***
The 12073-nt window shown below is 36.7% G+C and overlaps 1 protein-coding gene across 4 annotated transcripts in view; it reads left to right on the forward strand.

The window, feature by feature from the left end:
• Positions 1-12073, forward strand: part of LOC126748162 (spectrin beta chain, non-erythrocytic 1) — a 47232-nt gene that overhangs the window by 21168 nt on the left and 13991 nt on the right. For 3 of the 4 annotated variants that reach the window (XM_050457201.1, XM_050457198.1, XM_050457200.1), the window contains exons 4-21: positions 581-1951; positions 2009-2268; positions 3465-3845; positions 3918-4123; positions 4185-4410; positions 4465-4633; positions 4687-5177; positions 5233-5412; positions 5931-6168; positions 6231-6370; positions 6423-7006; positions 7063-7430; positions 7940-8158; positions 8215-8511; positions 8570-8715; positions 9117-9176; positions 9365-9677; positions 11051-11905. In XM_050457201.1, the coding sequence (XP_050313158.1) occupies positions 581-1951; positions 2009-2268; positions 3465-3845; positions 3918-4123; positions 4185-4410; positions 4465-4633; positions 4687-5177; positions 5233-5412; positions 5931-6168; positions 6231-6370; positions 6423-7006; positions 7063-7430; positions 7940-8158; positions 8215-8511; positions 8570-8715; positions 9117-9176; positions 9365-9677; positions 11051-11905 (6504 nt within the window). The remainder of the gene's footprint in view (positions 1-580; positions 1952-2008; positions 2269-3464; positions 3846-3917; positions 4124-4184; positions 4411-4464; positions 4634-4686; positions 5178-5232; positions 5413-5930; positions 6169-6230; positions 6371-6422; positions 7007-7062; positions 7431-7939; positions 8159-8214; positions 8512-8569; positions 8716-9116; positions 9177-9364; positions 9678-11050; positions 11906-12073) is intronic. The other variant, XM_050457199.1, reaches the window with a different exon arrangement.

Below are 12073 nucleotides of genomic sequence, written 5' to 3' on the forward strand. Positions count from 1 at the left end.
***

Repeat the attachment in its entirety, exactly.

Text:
The 12073-nt window shown below is 36.7% G+C and overlaps 1 protein-coding gene across 4 annotated transcripts in view; it reads left to right on the forward strand.

The window, feature by feature from the left end:
• Positions 1-12073, forward strand: part of LOC126748162 (spectrin beta chain, non-erythrocytic 1) — a 47232-nt gene that overhangs the window by 21168 nt on the left and 13991 nt on the right. For 3 of the 4 annotated variants that reach the window (XM_050457201.1, XM_050457198.1, XM_050457200.1), the window contains exons 4-21: positions 581-1951; positions 2009-2268; positions 3465-3845; positions 3918-4123; positions 4185-4410; positions 4465-4633; positions 4687-5177; positions 5233-5412; positions 5931-6168; positions 6231-6370; positions 6423-7006; positions 7063-7430; positions 7940-8158; positions 8215-8511; positions 8570-8715; positions 9117-9176; positions 9365-9677; positions 11051-11905. In XM_050457201.1, the coding sequence (XP_050313158.1) occupies positions 581-1951; positions 2009-2268; positions 3465-3845; positions 3918-4123; positions 4185-4410; positions 4465-4633; positions 4687-5177; positions 5233-5412; positions 5931-6168; positions 6231-6370; positions 6423-7006; positions 7063-7430; positions 7940-8158; positions 8215-8511; positions 8570-8715; positions 9117-9176; positions 9365-9677; positions 11051-11905 (6504 nt within the window). The remainder of the gene's footprint in view (positions 1-580; positions 1952-2008; positions 2269-3464; positions 3846-3917; positions 4124-4184; positions 4411-4464; positions 4634-4686; positions 5178-5232; positions 5413-5930; positions 6169-6230; positions 6371-6422; positions 7007-7062; positions 7431-7939; positions 8159-8214; positions 8512-8569; positions 8716-9116; positions 9177-9364; positions 9678-11050; positions 11906-12073) is intronic. The other variant, XM_050457199.1, reaches the window with a different exon arrangement.

Below are 12073 nucleotides of genomic sequence, written 5' to 3' on the forward strand. Positions count from 1 at the left end.